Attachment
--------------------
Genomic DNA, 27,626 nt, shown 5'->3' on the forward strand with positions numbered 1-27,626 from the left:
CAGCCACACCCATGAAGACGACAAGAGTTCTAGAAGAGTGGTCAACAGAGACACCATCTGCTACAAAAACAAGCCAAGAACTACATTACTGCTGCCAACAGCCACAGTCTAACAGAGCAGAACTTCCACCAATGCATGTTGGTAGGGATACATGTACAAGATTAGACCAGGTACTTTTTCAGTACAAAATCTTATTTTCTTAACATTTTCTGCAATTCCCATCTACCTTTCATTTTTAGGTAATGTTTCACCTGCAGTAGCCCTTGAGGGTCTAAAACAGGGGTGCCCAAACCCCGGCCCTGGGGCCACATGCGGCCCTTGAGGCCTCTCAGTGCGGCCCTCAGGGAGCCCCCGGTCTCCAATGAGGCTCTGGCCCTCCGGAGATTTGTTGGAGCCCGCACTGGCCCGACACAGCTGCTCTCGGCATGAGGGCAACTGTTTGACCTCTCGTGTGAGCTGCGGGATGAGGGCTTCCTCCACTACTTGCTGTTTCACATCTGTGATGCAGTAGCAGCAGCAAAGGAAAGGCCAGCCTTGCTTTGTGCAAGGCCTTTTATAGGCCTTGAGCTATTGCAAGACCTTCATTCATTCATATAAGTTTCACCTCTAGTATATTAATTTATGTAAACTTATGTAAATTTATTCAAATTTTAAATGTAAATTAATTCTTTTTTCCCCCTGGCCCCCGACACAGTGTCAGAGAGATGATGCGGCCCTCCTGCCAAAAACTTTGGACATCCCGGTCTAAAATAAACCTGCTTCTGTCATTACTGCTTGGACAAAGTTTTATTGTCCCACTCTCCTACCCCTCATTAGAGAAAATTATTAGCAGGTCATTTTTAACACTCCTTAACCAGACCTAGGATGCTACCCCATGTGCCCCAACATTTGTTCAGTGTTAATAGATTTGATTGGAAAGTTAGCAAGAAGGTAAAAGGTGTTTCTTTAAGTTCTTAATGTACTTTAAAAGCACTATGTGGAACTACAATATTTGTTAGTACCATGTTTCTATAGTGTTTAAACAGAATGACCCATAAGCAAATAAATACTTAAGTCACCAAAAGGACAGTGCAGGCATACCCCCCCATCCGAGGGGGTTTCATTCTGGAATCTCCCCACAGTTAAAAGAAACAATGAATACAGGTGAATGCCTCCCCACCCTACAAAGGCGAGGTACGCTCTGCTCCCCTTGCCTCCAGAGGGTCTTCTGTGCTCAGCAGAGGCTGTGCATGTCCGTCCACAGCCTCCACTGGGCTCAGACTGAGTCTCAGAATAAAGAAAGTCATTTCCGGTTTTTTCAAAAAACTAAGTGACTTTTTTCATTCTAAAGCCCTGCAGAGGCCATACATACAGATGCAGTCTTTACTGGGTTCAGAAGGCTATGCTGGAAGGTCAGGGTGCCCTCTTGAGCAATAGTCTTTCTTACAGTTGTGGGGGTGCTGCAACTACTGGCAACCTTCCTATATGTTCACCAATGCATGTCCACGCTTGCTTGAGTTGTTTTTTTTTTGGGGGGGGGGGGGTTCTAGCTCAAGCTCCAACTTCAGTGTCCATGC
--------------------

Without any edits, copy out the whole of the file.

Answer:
Genomic DNA, 27,626 nt, shown 5'->3' on the forward strand with positions numbered 1-27,626 from the left:
CAGCCACACCCATGAAGACGACAAGAGTTCTAGAAGAGTGGTCAACAGAGACACCATCTGCTACAAAAACAAGCCAAGAACTACATTACTGCTGCCAACAGCCACAGTCTAACAGAGCAGAACTTCCACCAATGCATGTTGGTAGGGATACATGTACAAGATTAGACCAGGTACTTTTTCAGTACAAAATCTTATTTTCTTAACATTTTCTGCAATTCCCATCTACCTTTCATTTTTAGGTAATGTTTCACCTGCAGTAGCCCTTGAGGGTCTAAAACAGGGGTGCCCAAACCCCGGCCCTGGGGCCACATGCGGCCCTTGAGGCCTCTCAGTGCGGCCCTCAGGGAGCCCCCGGTCTCCAATGAGGCTCTGGCCCTCCGGAGATTTGTTGGAGCCCGCACTGGCCCGACACAGCTGCTCTCGGCATGAGGGCAACTGTTTGACCTCTCGTGTGAGCTGCGGGATGAGGGCTTCCTCCACTACTTGCTGTTTCACATCTGTGATGCAGTAGCAGCAGCAAAGGAAAGGCCAGCCTTGCTTTGTGCAAGGCCTTTTATAGGCCTTGAGCTATTGCAAGACCTTCATTCATTCATATAAGTTTCACCTCTAGTATATTAATTTATGTAAACTTATGTAAATTTATTCAAATTTTAAATGTAAATTAATTCTTTTTTCCCCCTGGCCCCCGACACAGTGTCAGAGAGATGATGCGGCCCTCCTGCCAAAAACTTTGGACATCCCGGTCTAAAATAAACCTGCTTCTGTCATTACTGCTTGGACAAAGTTTTATTGTCCCACTCTCCTACCCCTCATTAGAGAAAATTATTAGCAGGTCATTTTTAACACTCCTTAACCAGACCTAGGATGCTACCCCATGTGCCCCAACATTTGTTCAGTGTTAATAGATTTGATTGGAAAGTTAGCAAGAAGGTAAAAGGTGTTTCTTTAAGTTCTTAATGTACTTTAAAAGCACTATGTGGAACTACAATATTTGTTAGTACCATGTTTCTATAGTGTTTAAACAGAATGACCCATAAGCAAATAAATACTTAAGTCACCAAAAGGACAGTGCAGGCATACCCCCCCATCCGAGGGGGTTTCATTCTGGAATCTCCCCACAGTTAAAAGAAACAATGAATACAGGTGAATGCCTCCCCACCCTACAAAGGCGAGGTACGCTCTGCTCCCCTTGCCTCCAGAGGGTCTTCTGTGCTCAGCAGAGGCTGTGCATGTCCGTCCACAGCCTCCACTGGGCTCAGACTGAGTCTCAGAATAAAGAAAGTCATTTCCGGTTTTTTCAAAAAACTAAGTGACTTTTTTCATTCTAAAGCCCTGCAGAGGCCATACATACAGATGCAGTCTTTACTGGGTTCAGAAGGCTATGCTGGAAGGTCAGGGTGCCCTCTTGAGCAATAGTCTTTCTTACAGTTGTGGGGGTGCTGCAACTACTGGCAACCTTCCTATATGTTCACCAATGCATGTCCACGCTTGCTTGAGTTGTTTTTTTTTTGGGGGGGGGGGGGTTCTAGCTCAAGCTCCAACTTCAGTGTCCATGC